This chapter proposes to move towards a field of ‘critical indigenous rights studies’. The term ‘critical’ refers to an attitude of questioning the content, functioning and potential of law, going beyond a mere ascertainment of implementation gaps. Studying indigenous peoples’ rights from a critical perspective benefits from an interdisciplinary outlook as well as from adopting a realist (as opposed to an idealised) approach towards indigenous peoples.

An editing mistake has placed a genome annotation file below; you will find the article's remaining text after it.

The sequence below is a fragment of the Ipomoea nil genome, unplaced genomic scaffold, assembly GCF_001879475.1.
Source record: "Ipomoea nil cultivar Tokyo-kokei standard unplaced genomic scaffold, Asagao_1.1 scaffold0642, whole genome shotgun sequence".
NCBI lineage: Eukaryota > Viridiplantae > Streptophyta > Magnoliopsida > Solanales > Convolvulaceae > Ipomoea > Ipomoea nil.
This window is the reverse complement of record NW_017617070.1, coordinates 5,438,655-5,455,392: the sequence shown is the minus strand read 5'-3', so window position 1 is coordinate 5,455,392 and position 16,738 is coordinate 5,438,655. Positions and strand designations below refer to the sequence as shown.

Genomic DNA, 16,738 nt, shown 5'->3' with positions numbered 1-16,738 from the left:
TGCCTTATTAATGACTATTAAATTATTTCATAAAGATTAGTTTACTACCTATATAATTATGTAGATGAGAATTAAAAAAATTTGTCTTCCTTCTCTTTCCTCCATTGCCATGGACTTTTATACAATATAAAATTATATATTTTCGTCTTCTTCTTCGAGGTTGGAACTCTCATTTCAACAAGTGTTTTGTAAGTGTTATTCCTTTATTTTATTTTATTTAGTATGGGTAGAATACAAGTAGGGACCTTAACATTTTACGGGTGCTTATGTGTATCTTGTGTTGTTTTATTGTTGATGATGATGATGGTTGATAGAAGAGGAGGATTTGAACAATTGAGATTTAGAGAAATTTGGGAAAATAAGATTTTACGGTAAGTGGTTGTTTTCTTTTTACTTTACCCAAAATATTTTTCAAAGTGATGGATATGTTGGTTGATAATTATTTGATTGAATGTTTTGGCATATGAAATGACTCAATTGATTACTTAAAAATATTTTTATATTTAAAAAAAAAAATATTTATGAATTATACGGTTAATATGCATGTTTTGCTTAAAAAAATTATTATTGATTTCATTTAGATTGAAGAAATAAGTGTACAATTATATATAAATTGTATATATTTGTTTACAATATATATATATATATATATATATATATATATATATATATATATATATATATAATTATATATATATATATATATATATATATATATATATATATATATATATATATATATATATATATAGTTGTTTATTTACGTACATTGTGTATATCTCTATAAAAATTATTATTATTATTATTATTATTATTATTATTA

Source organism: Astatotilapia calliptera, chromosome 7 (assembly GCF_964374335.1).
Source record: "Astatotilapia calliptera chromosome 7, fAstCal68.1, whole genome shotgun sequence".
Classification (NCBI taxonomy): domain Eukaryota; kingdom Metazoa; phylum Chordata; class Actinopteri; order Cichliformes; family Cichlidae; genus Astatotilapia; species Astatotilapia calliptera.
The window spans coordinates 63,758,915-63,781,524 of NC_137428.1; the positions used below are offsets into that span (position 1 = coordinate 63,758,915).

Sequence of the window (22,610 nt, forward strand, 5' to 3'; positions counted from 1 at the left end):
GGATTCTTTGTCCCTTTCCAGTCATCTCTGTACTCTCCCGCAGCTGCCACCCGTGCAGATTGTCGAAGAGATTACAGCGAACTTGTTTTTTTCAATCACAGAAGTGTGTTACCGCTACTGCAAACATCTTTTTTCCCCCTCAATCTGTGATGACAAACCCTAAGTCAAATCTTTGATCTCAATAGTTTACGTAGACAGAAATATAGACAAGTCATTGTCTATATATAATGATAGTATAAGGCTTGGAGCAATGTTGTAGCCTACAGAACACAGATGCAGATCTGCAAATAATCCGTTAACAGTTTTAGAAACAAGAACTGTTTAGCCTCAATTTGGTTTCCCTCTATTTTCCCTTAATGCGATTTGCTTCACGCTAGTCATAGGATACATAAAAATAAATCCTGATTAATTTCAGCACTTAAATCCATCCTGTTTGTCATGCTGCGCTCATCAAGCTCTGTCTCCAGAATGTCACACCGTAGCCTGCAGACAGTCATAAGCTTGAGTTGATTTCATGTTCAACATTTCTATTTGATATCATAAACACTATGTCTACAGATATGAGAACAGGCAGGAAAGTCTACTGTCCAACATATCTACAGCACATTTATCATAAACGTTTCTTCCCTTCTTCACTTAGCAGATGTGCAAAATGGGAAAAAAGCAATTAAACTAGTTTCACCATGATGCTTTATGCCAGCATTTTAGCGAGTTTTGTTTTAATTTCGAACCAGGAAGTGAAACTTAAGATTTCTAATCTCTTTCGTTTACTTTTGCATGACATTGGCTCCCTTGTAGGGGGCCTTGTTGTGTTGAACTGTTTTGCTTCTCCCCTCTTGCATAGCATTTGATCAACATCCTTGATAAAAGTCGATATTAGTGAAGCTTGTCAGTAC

The chapter also identifies possible new directions in indigenous rights research. They include heterogeneity, transformation and hybridity of indigenous identity; the relevance of indigenous rights for the common interest of society; the role of indigenous rights as a stepping stone towards the recognition of rights of non-indigenous groups; the effects of indigenous rights in social and cultural change; and indigenous peoples’ counter-hegemonic strategies of resistance. What all these topics have in common is a concern with breaking the isolation of indigenous rights (research). It is submitted that this would contribute to improving social justice for both indigenous peoples and societies at large.